Thumbs Up For Evening Exercise
Contrary to popular perception, researchers have found that evening exercise is as good as a morning workout.
The study published in the journal Cell Metabolism shows that the effect of exercise may differ depending on the time of day it is performed.
"There appear to be rather significant differences between the effect of exercise performed in the morning and evening and these differences are probably controlled by the body's circadian clock," said Jonas Thue Treebak, Associate Professor at the University of Copenhagen in Denmark.
"Morning exercise initiates gene programmes in the muscle cells, making them more effective and better capable of metabolising sugar and fat. Evening exercise, on the other hand, increases whole-body energy expenditure for an extended period of time," Treebak said.
For the study, the research team examined mice and found that exercise in the morning results in an increased metabolic response in skeletal muscle, while exercise later in the day increases energy expenditure for an extended period of time.
The researchers have measured a number of effects in the muscle cells, including the transcriptional response and effects on the metabolites.
The results show that responses are far stronger in both areas following exercise in the morning and it is likely to be controlled by a central mechanism involving the protein HIF 1-alpha, which directly regulates the body's circadian clock.
Morning exercise appears to increase the ability of muscle cells to metabolise sugar and fat and this type of effect interests the researchers in relation to people with severe overweight and type 2 diabetes.
Those looking for that elusive secret to good health and wellbeing may stop doing so now as a new large-scale study has found that spending just two hours a week in the neighbourhood park may do wonders for the mind and body.
People who spend at least 120 minutes a week with nature are significantly more likely to report good health and higher psychological wellbeing than those who do not visit nature at all during an average week, said the study published in the journal Scientific Reports.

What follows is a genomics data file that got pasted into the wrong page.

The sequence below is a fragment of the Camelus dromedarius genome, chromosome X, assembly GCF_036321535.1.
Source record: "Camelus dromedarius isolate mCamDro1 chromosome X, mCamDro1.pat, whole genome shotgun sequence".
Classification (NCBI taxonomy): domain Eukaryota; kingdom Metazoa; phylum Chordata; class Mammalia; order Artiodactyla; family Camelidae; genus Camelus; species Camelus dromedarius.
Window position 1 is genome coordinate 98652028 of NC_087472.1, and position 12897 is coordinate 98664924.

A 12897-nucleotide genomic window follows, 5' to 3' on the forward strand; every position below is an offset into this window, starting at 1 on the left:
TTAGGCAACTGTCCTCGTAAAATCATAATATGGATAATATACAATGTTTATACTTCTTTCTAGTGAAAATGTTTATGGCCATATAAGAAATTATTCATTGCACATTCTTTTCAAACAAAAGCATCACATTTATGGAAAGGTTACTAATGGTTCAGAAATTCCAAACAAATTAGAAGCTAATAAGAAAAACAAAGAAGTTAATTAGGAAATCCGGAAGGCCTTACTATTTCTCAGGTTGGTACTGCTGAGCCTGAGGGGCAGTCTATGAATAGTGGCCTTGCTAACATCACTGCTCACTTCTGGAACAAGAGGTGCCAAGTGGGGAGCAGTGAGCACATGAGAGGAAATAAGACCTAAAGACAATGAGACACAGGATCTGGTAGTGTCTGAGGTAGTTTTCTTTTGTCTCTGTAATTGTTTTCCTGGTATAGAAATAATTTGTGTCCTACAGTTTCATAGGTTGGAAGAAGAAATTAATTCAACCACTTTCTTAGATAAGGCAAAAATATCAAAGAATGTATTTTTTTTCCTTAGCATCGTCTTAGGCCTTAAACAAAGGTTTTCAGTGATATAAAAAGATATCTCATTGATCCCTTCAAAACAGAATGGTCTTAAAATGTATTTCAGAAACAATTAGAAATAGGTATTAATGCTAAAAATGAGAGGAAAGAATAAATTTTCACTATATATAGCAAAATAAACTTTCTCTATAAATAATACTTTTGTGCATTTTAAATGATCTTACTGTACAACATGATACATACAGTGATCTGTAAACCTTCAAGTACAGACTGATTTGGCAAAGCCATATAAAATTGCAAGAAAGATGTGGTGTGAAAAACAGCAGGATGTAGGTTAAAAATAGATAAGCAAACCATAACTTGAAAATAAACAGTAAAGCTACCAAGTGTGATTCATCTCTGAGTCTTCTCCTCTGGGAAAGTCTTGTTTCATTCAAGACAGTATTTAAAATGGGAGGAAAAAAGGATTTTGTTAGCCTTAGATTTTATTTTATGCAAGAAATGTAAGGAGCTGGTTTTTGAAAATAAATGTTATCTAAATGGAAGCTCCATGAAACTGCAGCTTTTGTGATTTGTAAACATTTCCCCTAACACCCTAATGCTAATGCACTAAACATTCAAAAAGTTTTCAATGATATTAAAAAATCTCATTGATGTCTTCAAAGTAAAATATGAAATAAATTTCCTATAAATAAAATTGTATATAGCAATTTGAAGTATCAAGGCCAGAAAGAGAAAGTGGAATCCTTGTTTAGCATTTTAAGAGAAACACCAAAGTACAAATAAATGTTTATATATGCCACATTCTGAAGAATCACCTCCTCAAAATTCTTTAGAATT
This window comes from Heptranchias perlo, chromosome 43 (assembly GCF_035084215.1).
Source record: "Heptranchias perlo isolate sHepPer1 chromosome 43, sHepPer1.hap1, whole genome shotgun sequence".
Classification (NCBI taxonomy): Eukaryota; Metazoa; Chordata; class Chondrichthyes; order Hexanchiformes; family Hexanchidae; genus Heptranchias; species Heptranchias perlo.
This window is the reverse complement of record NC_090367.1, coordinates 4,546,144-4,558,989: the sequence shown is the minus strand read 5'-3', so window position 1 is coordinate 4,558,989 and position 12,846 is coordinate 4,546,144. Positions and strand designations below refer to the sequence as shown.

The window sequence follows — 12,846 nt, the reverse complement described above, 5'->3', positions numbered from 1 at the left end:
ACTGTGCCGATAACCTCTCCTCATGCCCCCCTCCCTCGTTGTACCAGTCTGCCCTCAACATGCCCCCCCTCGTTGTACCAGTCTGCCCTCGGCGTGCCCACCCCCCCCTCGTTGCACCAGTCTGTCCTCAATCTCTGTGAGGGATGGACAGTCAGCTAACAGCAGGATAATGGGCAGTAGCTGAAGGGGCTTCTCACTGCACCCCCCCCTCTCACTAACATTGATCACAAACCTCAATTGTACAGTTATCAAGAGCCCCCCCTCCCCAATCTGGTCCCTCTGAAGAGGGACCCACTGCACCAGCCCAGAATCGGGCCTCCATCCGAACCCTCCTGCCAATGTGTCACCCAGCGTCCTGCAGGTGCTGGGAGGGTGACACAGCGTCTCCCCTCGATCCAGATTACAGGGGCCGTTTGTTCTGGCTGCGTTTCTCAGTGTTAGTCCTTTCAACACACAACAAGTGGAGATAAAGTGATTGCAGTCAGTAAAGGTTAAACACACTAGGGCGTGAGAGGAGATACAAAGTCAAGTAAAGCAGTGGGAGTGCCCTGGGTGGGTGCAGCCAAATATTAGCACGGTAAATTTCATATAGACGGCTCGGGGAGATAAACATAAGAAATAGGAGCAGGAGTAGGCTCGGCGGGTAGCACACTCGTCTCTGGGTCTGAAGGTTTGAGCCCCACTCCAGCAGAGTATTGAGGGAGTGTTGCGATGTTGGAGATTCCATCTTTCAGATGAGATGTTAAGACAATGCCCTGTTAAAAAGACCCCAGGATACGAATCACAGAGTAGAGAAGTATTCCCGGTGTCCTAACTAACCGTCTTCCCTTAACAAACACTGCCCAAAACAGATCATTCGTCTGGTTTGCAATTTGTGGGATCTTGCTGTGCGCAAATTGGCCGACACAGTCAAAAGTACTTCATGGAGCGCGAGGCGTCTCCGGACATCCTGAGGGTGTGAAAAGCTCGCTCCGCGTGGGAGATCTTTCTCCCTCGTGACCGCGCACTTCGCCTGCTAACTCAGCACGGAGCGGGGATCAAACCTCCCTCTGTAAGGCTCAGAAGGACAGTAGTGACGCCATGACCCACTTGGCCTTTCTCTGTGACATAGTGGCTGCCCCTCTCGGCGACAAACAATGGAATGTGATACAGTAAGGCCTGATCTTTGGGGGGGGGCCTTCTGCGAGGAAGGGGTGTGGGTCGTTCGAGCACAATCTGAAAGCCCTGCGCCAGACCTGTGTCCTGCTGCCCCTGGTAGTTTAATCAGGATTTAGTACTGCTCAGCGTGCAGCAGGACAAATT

"It's well known that getting outdoors in nature can be good for people's health and wellbeing but until now we've not been able to say how much is enough," said lead researcher Mat White of the University of Exeter Medical School in Britain.
"The majority of nature visits in this research took place within just two miles of home so even visiting local urban green spaces seems to be a good thing," White said.
However, no such benefits were found for people who visited natural settings such as town parks, woodlands, country parks and beaches for less than 120 minutes a week.
The study used data from nearly 20,000 people in England and found that it didn't matter whether the 120 minutes was achieved in a single visit or over several shorter visits.
It also found that the 120 minute threshold applied to both men and women, to older and younger adults, across different occupational and ethnic groups, among those living in both rich and poor areas, and even among people with long term illnesses or disabilities.